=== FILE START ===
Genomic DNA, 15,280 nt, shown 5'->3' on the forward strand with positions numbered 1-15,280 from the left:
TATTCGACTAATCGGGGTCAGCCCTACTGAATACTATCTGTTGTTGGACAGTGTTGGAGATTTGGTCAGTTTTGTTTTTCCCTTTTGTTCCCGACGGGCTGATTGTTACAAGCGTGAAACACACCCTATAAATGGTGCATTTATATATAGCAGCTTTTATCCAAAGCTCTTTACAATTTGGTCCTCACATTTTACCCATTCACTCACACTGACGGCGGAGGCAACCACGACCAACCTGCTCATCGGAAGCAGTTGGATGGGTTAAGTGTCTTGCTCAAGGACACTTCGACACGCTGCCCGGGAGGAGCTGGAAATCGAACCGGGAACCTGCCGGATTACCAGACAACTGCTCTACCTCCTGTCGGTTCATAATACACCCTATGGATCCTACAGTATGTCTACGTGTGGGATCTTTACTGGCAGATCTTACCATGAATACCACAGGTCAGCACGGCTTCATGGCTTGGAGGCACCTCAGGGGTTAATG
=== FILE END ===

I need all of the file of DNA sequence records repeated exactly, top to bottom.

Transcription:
Genomic DNA, 15,280 nt, shown 5'->3' on the forward strand with positions numbered 1-15,280 from the left:
TATTCGACTAATCGGGGTCAGCCCTACTGAATACTATCTGTTGTTGGACAGTGTTGGAGATTTGGTCAGTTTTGTTTTTCCCTTTTGTTCCCGACGGGCTGATTGTTACAAGCGTGAAACACACCCTATAAATGGTGCATTTATATATAGCAGCTTTTATCCAAAGCTCTTTACAATTTGGTCCTCACATTTTACCCATTCACTCACACTGACGGCGGAGGCAACCACGACCAACCTGCTCATCGGAAGCAGTTGGATGGGTTAAGTGTCTTGCTCAAGGACACTTCGACACGCTGCCCGGGAGGAGCTGGAAATCGAACCGGGAACCTGCCGGATTACCAGACAACTGCTCTACCTCCTGTCGGTTCATAATACACCCTATGGATCCTACAGTATGTCTACGTGTGGGATCTTTACTGGCAGATCTTACCATGAATACCACAGGTCAGCACGGCTTCATGGCTTGGAGGCACCTCAGGGGTTAATG